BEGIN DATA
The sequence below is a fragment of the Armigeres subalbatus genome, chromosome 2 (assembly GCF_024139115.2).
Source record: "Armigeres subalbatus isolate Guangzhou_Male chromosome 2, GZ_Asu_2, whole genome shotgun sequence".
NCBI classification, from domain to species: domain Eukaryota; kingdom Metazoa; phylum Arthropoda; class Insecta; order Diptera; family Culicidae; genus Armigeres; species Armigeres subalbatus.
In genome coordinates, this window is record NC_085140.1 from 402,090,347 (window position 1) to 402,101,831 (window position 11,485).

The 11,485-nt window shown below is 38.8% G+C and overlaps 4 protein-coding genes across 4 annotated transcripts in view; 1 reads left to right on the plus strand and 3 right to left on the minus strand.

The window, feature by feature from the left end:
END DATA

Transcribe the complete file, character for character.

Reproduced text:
The sequence below is a fragment of the Armigeres subalbatus genome, chromosome 2 (assembly GCF_024139115.2).
Source record: "Armigeres subalbatus isolate Guangzhou_Male chromosome 2, GZ_Asu_2, whole genome shotgun sequence".
NCBI classification, from domain to species: domain Eukaryota; kingdom Metazoa; phylum Arthropoda; class Insecta; order Diptera; family Culicidae; genus Armigeres; species Armigeres subalbatus.
In genome coordinates, this window is record NC_085140.1 from 402,090,347 (window position 1) to 402,101,831 (window position 11,485).

The 11,485-nt window shown below is 38.8% G+C and overlaps 4 protein-coding genes across 4 annotated transcripts in view; 1 reads left to right on the plus strand and 3 right to left on the minus strand.

The window, feature by feature from the left end: